Florence: Thank goodness, found myself a kosher chicken sandwich

April 21- 23. Florence
In my hostel room of seven, I seem the only who finds 6:30 am too early to wake up. 

But I like these girls, mostly Koreans, save the Chinese girl in the bed next to me. The majority travel alone, all for an extended period. We stayed up late talking, our last night, sharing stories of our travels, their comments on the difficulties of being Asian in Europe. One girl, boasting 30 days of solo travel, commented on her dislike of Parisians. It’s a comment that typically irritates me; No one goes to New York expecting warm, welcoming arms. And no one holds it against New York when that warmth isn’t received. And fine Parisians rarely extend an air of hospitality (although largely more a result of cultural differences), but it's not the Parisians we, as the tourist, come to see. The city offers so much more, art and food, history and culture. Who cares that Parisians aren't lovely. The city, on the other hand, is.

Regardless, as an Asian struggling to speak English, I understood her point.
I passed by a small, kosher market after exiting Florence’s synagogue, my second afternoon in the city. The market sold chicken schnitzel sandwiches. To go, I asked. Absolutely, the lady at the counter answered.

She rummaged through the small freezer, pulling out a bag of schnitzel and bread. Tossing the two into the microwave, she sliced a tomato, tossing it over the mix of hummus and tahini that she layered over the defrosted bread. I waited until after climbing up to Piazzale Michelangelo (a beautiful lookout onto the city with a replica of Michelangelo’s David in the center of the plaza) to unwrap the silver foil encasing my kosher sandwich. And, funny enough, after a week of the most incredible Italian food, it tasted incredible to finally eat an ordinary (kosher) sandwich, once more. 

Florence is a small city, easily walkable and doable in a day, although worth the two days to take it a slower pace. As for the tourist traveling alone (namely, me), two and a half days is definitely a little too much. There are only so many buses you can hop on in attempt to see a different part of the city's outskirts. And there are only so many times you can pay seven euros for a tea and 20 euros for a book, to help pass the time.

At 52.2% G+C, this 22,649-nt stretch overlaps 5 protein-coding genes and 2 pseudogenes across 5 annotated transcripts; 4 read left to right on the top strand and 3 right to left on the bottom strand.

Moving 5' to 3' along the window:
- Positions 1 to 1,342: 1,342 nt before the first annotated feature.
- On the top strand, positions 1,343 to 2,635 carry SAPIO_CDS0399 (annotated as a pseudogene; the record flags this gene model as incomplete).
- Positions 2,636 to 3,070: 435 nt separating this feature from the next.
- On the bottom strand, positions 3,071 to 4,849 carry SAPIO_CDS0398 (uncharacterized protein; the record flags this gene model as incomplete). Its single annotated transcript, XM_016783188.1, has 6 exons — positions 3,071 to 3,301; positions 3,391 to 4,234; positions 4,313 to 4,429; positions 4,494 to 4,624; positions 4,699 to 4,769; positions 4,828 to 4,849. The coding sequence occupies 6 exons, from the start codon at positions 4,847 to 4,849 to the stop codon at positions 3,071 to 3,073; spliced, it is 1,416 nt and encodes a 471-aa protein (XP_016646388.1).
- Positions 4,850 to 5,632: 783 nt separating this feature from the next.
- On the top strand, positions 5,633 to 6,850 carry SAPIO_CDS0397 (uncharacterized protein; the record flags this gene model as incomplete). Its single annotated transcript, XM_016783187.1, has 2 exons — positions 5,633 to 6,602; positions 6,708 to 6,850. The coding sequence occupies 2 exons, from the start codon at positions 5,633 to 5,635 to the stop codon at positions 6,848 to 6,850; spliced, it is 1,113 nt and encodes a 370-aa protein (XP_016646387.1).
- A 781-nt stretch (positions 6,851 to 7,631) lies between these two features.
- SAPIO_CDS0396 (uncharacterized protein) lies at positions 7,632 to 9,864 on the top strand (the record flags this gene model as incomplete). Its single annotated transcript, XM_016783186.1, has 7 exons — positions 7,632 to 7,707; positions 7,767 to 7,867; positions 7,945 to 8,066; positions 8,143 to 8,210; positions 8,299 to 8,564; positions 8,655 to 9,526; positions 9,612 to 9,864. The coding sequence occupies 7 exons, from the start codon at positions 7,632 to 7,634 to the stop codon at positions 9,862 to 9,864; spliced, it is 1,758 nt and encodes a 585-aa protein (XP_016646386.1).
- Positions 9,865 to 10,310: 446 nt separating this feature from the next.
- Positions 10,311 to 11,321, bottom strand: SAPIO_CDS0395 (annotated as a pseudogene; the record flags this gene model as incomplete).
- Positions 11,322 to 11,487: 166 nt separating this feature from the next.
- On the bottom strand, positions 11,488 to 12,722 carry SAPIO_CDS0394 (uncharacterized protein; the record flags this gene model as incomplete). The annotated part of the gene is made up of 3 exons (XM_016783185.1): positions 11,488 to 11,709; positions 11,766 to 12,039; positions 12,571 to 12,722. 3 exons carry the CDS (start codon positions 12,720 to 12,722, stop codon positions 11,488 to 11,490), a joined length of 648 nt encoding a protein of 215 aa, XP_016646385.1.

That being said, I loved the art, I loved the food. I loved the view from the top of Piazale Michelangelo and I loved sitting on the balcony of the Uffizi Gallery, people watching with a backdrop of Florence's famed Duomo. 

LOVED seeing Giambologna’s The Rape of the Sabine Woman displayed in Piazza della Signoria’s Loggia dei Lanzi. I hadn't known beforehand, but Giambologna had created the piece with no story or title in mind. The name came after, transforming what Giambologna had intended as a work to demonstrate a technical masterpiece, into one that, now, evokes such an extreme level of tension and passion, movement and emotion. If the work carried a different title, would we pick up on the tension within the figures, or would the tension translate to a tender sensuality? How much of the work, as we perceive it today, truly matches Giambologna’s own vision in how we wanted us to look at the work? And how much power does a name have in constructing our own vision of reality? 

I loved seeing Michelangelo’s David. Michelangelo had a thing for hands, one he didn't leave out in the detail of David's own hands (as in the rest of his body). 

And I loved my gnocchi at the restaurant, San Spirito. Minus sitting at a table for four, opposite an empty chair and directly next to a couple on their night out, the gnocchi (and free glass of champagne) made the sitting situation SO WORTH IT. Lathered in cheese and truffle oil, the dish has a similar consistency to mac ‘n cheese. But Italian style. And a thousand times better.

Top: Florence's Duomo
Bottom L: Florence's Synagogue, R: The Duomo poking out from the view at Piazzale Michelangelo

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